"Schools which federate or merge, together with any new primary schools that are opened, will be defined, in accordance with the Welsh Assembly Government document of 2007, as a ‘Welsh-medium’ school. These schools will provide 100% of the Foundation Phase educational experiences and at least 70% of Key Stage 2 education through the medium of Welsh.”

So for some time the idea has been that if there are any organizational changes to a primary school, the change becomes the opportunity for the individual school(s) concerned to make the linguistic shift to WM.

But that begs the question: "What if there is no change?" It's a bit like Sweden joining the euro: the policy is that Sweden should join, but there is no way of making them start the process unless they want to. That seems to me to be the situation with the handful of predominantly English-medium schools left in Ceredigion. It does seem very odd that Aberystwyth should have five EW schools, but only one WM school (albeit a large one). In other circumstances I would expect a degree of federation or merger, especially with a very small school like Cwmpadarn (78 pupils) being so close to other schools; and I wonder if it hasn't happened because it and the school it federated or merged with would have to become WM.

But perhaps it's just a question of biding time. Why force something to happen when perhaps, in a few years' time, there might be a change of circumstances in one of those five schools which would make it more eager to increase the WM provision in that school?

The only other anomaly in Ceredigion is at New Quay. Ysgol Cei Newydd is an EM school with significant use of Welsh. The WES says (p19) that it:

"makes extensive use of Welsh in KS1 across the curriculum. Welsh is taught as a First Language to some pupils in KS2 as well as introducing a number of cross-curricular aspects through the medium of Welsh."

Teaching Welsh as a first language to some pupils in KS2 almost implies that it is becoming a Dual Stream school. And maybe the only reason it isn't formally classed as one is because it's so small (78).

MH said...

I can imagine the situation you describe at Ysgol y Ddwylan, Cneifiwr. Yet I would say this: Why wasn't the same thing happening at Aberteifi? I'd have thought that if EM education was in short supply and a significant proportion of parents wanted it, there would have been more than 2 children in Aberteifi in the EM stream. Surely some of the 4x4s would have been driving to Aberteifi instead of NCE.

The "howls of protest" were the same when it was proposed that Aberteifi should phase out the EM stream. There was a petition signed by 1,000 people. But in reality, the parents of only two children chose the EM stream rather than the WM stream.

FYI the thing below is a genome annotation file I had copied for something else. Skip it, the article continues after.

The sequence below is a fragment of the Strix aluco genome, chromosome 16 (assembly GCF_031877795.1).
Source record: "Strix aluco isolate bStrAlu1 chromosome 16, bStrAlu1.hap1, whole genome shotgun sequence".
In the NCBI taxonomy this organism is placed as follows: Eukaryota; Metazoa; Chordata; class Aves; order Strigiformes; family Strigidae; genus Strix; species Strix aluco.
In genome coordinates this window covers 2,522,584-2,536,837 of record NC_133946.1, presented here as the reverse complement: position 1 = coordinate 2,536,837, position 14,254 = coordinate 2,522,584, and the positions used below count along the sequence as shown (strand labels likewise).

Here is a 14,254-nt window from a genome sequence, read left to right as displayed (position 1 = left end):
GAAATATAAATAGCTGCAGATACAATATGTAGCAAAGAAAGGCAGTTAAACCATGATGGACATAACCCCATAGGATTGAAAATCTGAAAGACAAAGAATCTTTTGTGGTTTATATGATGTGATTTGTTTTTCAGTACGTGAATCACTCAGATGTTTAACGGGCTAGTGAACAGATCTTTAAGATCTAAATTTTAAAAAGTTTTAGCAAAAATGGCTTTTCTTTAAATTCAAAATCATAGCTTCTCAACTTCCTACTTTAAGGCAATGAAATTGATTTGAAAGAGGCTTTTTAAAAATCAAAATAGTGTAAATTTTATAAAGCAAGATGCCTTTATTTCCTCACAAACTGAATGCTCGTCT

I don't know the breakdown between WM and EM at Y Ddwylan on a year-by-year basis, but I know that in 2011 it was 56% WM to 44% EM overall.

We'll have to wait and see if a consultation document for Y Ddwylan is published. I did write to Cefin Campbell (of Sbectrwm) about it, but didn't get a reply. However I think what 08:05 says makes a lot of sense. If early years teaching is done in Welsh, and a choice is only made after a few years of teaching in Welsh, parents will be much less apprehensive. The "howls" are largely based on misconceptions and misunderstandings about how WM education works.

One reason for the difference in outcome might well be because Aberteifi is in Ceredigion and Y Ddwylan in Sir Gâr; that Ceredigion were generally supportive of the change, but that Sir Gâr are happier to keep things as they are rather than rock any boats. Yet things are changing in Sir Gâr ... which I'll expand on when I get round to finishing my next post.

Cneifiwr said...

I look forward to your next piece Michael.

Perhaps it was coincidence, but the change in Aberteifi saw the sudden appearance of an anonymous website alleging mistreatment of children in WM schools (remember the "Welsh Taliban"?). There were several things about it that pointed to someone living in the Aberteifi/NCE area.

Ysgol y Ddwylan has also had to put up with persitent complaints that the English stream is under-resourced and under-funded compared with the Welsh stream, and on at least two occasions school staff have been the victims of vicious campaigns of attack on Facebook.

Having an English stream doesn't just attract mums in 4x4s, it seems.



lionel said...